LRTS v 42, no. 4, October 1998

Rising to the Top: Evaluating the Use of the HTML META Tag to Improve Retrieval of World Wide Web Documents through Internet Search Engines

Thomas P. Turner and Lise Brackbill

We evaluate the effectiveness of using the HTML META tag to improve retrieval of World Wide Web documents through Internet search engines. Twenty documents were created in five subject areas: agricultural trade, farm business statistics, poultry statistics. vegetable statistics, and cotton statistics. Four pages were created in each subject area: one with no META tags, one with a META tag using the keywords attribute, one with a META tag using the description attribute, and one with META tags using both the keywords and description attributes. Searches were performed in AltaVista and Infoseek to find terms common to all pages as well as for each keyword term contained in the META tag. Analysis of the searches suggests that the use of the keywords attribute in a META tag substantially improves accessibility while use of the description attribute alone does not. These results suggest that HTML document authors should consider using keywords attribute META tags. We also suggest that more search engines index the META tag to improve resource discovery.

Specificity, Syndetic Structure, and Subject Access to Works about Individual Corporate Bodies

Mary Dabney Wilson

The evolution of subject access to works about individual corporate bodies in Anglo-American subject cataloging practice is presented. Comparison is made to the similar problems of works of individual biography. The lack of comparable levels of subject access for the two classes of works is explored. Automation may have been part of the problem, but through automated maintenance routines, it offers the best hope for a viable solution. Recomendations are made that would restore parity in level of subject access using syndetic reference structure and preserving the principle of specific entry upon which most subject access systems in Anglo-American libraries are based.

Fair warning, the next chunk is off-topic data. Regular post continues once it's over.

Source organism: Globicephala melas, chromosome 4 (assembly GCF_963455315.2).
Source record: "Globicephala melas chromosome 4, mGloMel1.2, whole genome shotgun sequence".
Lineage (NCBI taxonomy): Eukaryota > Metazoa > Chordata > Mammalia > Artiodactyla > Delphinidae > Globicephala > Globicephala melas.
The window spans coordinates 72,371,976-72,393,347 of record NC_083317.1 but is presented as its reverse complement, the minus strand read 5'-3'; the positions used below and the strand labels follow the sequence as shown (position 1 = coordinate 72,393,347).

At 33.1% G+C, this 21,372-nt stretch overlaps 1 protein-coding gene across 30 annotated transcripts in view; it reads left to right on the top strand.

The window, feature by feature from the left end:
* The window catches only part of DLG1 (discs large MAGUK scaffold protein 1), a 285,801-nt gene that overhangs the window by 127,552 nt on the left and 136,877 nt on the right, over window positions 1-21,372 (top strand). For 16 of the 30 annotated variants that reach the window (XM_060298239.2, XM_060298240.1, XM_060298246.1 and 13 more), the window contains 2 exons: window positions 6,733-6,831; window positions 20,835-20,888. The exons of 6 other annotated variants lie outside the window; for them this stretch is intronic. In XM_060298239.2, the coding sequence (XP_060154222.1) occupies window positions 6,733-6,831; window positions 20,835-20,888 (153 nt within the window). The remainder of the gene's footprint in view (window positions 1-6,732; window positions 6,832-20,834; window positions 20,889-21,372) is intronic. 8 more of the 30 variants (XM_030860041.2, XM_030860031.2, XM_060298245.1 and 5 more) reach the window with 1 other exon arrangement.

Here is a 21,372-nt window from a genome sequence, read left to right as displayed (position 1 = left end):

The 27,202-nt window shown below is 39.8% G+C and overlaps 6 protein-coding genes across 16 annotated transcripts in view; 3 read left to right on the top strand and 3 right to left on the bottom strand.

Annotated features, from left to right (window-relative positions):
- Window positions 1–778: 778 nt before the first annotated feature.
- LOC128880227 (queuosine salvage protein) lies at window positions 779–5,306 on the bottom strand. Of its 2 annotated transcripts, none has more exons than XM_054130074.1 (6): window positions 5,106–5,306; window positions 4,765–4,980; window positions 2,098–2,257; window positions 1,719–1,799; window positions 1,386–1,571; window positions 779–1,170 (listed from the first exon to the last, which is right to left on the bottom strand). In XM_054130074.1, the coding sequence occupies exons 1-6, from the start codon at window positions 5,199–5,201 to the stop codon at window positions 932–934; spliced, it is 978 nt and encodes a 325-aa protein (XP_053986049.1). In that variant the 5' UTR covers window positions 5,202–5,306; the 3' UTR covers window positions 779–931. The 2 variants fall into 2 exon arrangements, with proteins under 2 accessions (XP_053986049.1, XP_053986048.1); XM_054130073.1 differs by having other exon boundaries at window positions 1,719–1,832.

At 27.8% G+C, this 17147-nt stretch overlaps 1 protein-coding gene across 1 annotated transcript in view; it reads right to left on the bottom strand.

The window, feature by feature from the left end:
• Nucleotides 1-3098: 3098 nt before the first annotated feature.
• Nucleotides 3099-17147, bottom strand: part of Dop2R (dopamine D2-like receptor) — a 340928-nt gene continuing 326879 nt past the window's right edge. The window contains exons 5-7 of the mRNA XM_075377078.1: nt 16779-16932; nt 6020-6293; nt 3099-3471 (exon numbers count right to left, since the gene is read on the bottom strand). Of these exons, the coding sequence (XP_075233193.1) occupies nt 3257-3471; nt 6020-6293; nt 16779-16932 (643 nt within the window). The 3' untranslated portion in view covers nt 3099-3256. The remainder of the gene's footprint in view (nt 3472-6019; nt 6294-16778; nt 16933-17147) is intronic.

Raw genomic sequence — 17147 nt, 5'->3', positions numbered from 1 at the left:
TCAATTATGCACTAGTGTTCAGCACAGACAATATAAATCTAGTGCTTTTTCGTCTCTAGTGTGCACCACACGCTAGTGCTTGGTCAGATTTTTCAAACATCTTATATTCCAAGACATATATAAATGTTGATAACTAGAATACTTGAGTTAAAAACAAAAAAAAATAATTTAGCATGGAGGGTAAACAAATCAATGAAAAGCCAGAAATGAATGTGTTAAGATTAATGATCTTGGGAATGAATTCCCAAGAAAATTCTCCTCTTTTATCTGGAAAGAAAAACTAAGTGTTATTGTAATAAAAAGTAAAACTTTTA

The Impact of Subject Heading Assignment on Circulation of Dissertations at Virginia Tech

Richard E. Sapon-White and Mary Hansbrough

Subject headings for bibliographic records for dissertations are no longer assigned at some academic libraries, but the impact this might have on dissertation use has not been evaluated. In this study, bibliographic and circulation records for a sample of 248 academic dissertations were examined to deter-mine the effect of controlled subject headings in the records on circulation of the items. Titles with LC subject headings were compared to those without. Chi-square analysis showed significant differences in circulation for the total sample (p=.04), but not for individual areas of study. Discussion of sources of bias and suggestions for future research are included.